Researchers develop a framework to better predict extreme rainfall events in Mediterranean countries
A new study identifies nine specific large-scale weather patterns that influence extreme precipitation over the Mediterranean. Making use of this connection between localized extremes and large-scale weather variability can help to better predict heavy rainfall up to three weeks ahead.
Researchers at the European Centre for Medium-Range Weather Forecasts (ECMWF, UK) and TU Bergakademie Freiberg (Germany) presented their results in the current issue of the International Journal of Climatology.
Extreme rainfall has devastating consequences for societies and economies. Locations around the Mediterranean are frequently affected by such events, leading to landslides and floods. “It is, however, extremely challenging to forecast many days in advance when and where exactly heavy rainfall will occur. Thus, researchers strive to develop new tools to better predict extreme weather phenomena allowing for early warnings and adequate mitigation strategies”, explains first author Nikolaos Mastrantonas, who has carried out the study as a PhD student within the EU-funded research project CAFE.
Learning from the past to shine a light on the future
The researchers analysed weather data from 1979 to today, grouping the daily weather into nine patterns of distinct atmospheric characteristics over the Mediterranean. The study shows that there is a strong relation between these nine patterns and the location of the extreme weather event. “We can now use the data to come up with a model that will help to better predict extreme rain in the Mediterranean”, says Prof. Jörg Matschullat of TU Bergakademie Freiberg. The geoecologist supervises Nikolaos Mastrantonas’ PhD and adds: “When it comes to climate, the Mediterranean Sea is a particularly interesting region as it is surrounded by large continents and mountain ranges. The regional climate of the area is also dependent on large-scale patterns over the Atlantic Ocean, the Balkans and the Black Sea”.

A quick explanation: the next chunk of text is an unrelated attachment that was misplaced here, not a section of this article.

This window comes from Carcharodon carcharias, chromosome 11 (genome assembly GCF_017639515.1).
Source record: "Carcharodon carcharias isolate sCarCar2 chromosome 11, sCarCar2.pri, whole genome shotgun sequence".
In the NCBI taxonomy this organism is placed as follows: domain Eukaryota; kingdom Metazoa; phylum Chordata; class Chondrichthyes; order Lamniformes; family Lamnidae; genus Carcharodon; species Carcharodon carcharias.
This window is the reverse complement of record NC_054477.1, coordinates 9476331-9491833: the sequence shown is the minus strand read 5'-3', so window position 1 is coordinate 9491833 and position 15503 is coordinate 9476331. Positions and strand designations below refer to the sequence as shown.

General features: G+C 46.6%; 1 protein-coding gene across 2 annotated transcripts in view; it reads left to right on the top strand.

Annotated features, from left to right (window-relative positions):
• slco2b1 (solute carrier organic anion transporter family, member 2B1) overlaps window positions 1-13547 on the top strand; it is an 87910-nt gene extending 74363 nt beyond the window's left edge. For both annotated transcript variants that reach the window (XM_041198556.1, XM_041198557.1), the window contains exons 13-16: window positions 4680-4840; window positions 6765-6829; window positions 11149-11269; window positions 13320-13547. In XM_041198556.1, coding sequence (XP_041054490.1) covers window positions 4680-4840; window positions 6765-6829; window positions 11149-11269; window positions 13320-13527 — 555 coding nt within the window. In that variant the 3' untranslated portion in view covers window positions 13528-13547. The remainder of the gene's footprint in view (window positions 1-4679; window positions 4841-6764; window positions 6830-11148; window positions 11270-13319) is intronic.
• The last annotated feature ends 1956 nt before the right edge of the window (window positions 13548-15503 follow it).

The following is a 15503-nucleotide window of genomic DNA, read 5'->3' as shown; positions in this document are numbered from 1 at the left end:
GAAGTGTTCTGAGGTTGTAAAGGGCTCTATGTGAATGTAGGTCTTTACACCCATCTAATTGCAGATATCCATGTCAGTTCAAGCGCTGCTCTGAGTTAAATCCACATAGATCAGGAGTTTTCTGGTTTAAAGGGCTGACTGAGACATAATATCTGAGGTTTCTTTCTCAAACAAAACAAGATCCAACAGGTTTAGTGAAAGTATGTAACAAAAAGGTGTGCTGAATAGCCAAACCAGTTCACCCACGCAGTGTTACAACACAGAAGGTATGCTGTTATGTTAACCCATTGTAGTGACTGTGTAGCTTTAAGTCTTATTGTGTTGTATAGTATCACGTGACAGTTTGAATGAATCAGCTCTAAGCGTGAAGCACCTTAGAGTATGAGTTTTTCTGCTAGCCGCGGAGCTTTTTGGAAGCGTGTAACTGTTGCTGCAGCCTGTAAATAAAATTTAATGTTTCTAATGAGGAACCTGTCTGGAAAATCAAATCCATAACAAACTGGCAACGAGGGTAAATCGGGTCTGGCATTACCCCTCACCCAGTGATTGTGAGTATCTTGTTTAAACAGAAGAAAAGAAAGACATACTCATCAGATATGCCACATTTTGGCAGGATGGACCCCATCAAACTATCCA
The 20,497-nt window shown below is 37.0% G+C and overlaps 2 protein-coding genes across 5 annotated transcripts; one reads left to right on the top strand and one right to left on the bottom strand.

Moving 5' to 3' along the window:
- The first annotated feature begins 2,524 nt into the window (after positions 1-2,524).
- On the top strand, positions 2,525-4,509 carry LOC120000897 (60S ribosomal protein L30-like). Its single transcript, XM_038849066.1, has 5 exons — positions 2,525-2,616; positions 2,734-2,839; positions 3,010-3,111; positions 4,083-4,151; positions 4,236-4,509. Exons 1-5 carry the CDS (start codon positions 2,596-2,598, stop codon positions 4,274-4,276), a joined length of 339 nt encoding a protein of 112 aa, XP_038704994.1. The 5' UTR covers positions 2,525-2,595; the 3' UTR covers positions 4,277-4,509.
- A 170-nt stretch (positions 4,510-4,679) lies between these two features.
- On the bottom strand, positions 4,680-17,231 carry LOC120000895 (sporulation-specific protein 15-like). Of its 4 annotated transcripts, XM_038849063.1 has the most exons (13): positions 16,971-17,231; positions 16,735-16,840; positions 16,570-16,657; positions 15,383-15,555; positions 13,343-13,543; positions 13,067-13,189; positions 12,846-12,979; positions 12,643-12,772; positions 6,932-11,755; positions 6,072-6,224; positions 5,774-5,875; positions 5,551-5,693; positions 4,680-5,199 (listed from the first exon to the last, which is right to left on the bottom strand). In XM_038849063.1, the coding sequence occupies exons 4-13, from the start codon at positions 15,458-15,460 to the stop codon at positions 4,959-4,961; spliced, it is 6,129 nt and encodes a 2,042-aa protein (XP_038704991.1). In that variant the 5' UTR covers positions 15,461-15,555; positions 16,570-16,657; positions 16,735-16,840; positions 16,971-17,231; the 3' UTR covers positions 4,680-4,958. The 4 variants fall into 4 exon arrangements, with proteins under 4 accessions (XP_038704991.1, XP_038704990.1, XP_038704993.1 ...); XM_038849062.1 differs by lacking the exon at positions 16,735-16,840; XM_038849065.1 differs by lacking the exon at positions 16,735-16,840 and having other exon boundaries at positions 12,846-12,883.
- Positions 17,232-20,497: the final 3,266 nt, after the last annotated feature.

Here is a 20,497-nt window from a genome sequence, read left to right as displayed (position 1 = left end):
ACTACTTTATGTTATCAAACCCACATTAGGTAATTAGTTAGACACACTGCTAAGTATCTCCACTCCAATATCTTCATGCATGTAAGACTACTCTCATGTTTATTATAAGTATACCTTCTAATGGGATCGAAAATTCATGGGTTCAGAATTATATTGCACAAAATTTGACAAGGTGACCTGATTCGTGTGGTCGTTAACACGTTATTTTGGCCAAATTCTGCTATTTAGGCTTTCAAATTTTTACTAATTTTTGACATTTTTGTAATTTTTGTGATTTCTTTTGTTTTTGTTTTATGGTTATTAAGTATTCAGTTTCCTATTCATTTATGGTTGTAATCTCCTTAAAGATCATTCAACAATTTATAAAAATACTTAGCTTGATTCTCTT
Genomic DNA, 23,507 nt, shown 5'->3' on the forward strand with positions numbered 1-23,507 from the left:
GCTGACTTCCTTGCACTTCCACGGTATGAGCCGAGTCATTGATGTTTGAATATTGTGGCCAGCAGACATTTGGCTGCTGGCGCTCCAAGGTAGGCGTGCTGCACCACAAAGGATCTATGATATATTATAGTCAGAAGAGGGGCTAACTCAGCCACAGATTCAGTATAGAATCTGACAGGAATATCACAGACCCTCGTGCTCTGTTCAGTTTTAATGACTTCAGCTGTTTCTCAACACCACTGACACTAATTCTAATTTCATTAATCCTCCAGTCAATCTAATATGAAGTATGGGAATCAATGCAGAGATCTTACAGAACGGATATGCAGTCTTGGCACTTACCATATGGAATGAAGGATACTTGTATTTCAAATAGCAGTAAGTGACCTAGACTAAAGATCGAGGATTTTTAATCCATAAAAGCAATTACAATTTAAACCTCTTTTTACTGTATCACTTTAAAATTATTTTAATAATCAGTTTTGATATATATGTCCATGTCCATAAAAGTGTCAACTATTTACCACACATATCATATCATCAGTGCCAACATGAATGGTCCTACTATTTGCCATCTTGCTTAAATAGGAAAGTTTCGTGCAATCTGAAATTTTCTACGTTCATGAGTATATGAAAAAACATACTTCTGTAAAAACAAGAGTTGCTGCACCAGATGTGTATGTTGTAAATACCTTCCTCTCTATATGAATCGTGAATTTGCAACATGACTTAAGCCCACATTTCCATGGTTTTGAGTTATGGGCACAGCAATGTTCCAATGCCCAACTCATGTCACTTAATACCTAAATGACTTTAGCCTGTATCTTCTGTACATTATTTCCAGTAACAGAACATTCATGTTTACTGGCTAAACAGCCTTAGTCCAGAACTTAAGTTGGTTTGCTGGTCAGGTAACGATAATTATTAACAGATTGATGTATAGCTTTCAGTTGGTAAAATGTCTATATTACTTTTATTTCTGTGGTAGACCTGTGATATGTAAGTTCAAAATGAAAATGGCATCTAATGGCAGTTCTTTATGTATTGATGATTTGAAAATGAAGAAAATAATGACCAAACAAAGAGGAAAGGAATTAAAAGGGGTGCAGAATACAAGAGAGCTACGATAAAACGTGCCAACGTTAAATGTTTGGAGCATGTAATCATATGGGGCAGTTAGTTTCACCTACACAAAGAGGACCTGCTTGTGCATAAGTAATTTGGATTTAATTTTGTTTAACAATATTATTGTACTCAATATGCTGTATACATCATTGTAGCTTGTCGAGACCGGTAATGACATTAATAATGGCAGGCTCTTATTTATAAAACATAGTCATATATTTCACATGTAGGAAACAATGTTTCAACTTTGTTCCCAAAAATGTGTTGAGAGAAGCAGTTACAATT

Mountains create links across distant locations
According to the study, the nine patterns are associated with unstable low-pressure systems such as cut-off lows and troughs, or with stable anticyclonic conditions, such as ridges, extending over hundreds of kilometres. “Such conditions lead to extreme precipitation events at different subregions of the Mediterranean”, says Nikolaos Mastrantonas. To name one example: A low-pressure system centred over the Bay of Biscay increases the probability of extreme rainfall over mountainous and coastal regions in Spain, Morocco, Italy, and even in the West Balkans more than sixfold.
The team also found that mountains create a strong link between distant areas. In Central Western Italy, for example, three in every ten extremes happen simultaneously with extremes over Montenegro and Croatia, although almost 500 kilometres lie between these two areas. “This is a result of the Apennines that block a substantial part of the air flow, and frequently force the moisture to precipitate in the western part of Italy, and on the same day over Croatia”, the young researcher explains.
New information helps to further develop forecasting models
According to the scientists, current weather forecasting models can already provide reliable information about large-scale weather variability up to three weeks in advance, a timeframe known as sub-seasonal scale. “As the next step of this work, we will quantify how reliable the state-of-the-art weather forecasting models are in predicting the identified nine patterns. Our intention is to incorporate such information into new forecasting products informing about extreme weather over the Mediterranean at sub-seasonal scales”, Prof Jörg Matschullat clarifies.